The financial services industry “needs to rethink portfolio construction,” says Sébastian Page, head of global multi-asset at T. Rowe Price.
Speaking at the firm’s virtual global market outlook briefing, Page explained why such a change is necessary now, recounting major market developments over the past year, many due to the impact of the COVID-19 pandemic. Here are some of the highlights of his presentation.
1. The Failure of Diversification
Recalling the close correlation between U.S. stocks and different asset classes during the late February to late March market selloff, including foreign stocks (both developed and emerging market), U.S. investment-grade and high-yield corporate bonds and real estate, Page said, “We can expect diversification will continue to fall when we need it the most. … Diversification tends to work best on the upside and very bad when you actually need it on the downside. It is a flawed concept.”
Page is not suggesting that investors don’t diversify their assets but that they add to the mix of assets since Treasurys “will no longer be as effective a diversifier for stocks” with interest rates near zero.
He recommends long-duration bonds, which still have some hedging properties because yields remain higher at the long end of the yield curve and they could possibly appreciate in price. In addition, he likes absolute return assets such as liquid alternatives that allow investors to take long and short positions; active management that dynamically manages risks; gold, which can trade like a risk asset in the short run but can be a hedge in longer run; and low-interest currencies like the Japanese yen.
Even with these alternatives, however, Page, author of a new book, Beyond Diversification, said investors “have to recognize the new reality we’re in,” and take more risk to reach a certain expected rate of return or lower their return expectations if they don’t.
2. 60/40? More like 80/20
One example of taking more risk to get an expected level of return is to increase the allocation to stocks. T. Rowe Price multi-asset team estimates that “to get a 6% expected rate of return going forward you’re going essentially to need to hold more stocks than ever before … depending on assumption and asset classes perhaps as much as 80% stocks,” Page said.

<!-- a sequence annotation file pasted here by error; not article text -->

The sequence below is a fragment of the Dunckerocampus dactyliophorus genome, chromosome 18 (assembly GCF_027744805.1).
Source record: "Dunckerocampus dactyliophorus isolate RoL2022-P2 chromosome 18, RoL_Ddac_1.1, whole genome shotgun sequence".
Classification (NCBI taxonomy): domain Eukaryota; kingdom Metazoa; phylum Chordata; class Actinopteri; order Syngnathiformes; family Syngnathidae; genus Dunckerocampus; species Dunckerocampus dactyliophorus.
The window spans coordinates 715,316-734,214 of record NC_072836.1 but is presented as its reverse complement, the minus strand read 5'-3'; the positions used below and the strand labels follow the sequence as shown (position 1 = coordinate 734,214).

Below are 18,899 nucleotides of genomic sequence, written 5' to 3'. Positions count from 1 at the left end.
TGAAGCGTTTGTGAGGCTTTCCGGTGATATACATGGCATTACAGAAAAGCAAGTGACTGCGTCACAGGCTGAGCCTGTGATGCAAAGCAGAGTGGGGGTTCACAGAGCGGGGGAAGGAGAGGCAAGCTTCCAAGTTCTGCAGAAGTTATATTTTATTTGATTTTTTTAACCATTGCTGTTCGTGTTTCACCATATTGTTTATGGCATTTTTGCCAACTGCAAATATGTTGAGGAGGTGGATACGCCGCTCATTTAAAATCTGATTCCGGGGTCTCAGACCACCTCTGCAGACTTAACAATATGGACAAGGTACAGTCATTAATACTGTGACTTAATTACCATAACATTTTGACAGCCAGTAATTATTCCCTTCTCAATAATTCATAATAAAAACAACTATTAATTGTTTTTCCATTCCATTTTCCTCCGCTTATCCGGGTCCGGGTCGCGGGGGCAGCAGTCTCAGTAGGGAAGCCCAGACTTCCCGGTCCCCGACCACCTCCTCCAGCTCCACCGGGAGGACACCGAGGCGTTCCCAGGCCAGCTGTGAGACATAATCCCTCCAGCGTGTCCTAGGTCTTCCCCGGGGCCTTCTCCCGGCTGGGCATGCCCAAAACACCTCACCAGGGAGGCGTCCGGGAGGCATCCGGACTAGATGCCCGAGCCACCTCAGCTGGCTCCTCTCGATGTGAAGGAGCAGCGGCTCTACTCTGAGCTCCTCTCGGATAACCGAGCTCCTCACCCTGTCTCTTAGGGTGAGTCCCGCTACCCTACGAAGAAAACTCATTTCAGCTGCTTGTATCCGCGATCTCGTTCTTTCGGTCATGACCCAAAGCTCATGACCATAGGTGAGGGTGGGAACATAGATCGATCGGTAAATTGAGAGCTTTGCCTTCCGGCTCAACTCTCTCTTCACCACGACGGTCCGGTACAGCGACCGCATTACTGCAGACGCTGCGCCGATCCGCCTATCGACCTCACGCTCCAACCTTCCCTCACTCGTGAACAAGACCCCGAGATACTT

This is well beyond the traditional 60/40 portfolio that investors have traditionally used for retirement savings and a growing number of financial firms view as insufficient now.
Page also noted there is essentially no compounding effect after inflation from investing in U.S. Treasurys given their near-zero yields. An investor contributing 10% of their salary to Treasurys to save for one year of retirement, for example, would need to save for 10 years. For those already in retirement, many currently underfunded, “not only will the search for yield continue but the search for returns will intensify.”
Although he didn’t mention this, the compounding effect still exists for corporate bonds, but only if holding periods are extended.
3. Beware a reduction in fiscal and monetary stimulus
As a result of this two-pronged stimulus, which has been estimated as high as $25 trillion globally, or about half the total market cap of global stocks, much more money (liquidity) will be chasing fewer assets in the next 12 months, Page said. When the stimulus decelerates, stock markets will become more fragile and will require economic and earnings acceleration, adjusted for inflation, to make up for the retrenchment.
In the meantime, “the equity risk premium is alive and well,” said Page — referring to the earnings per share of the S&P 500, which is the opposite of price-to-earnings ratio — compared to the 10-year Treasury yield. The S&P 500 earnings yield is currently 2.75%, more than three times the 0.88% 10-year Treasury yield.
— Related on ThinkAdvisor: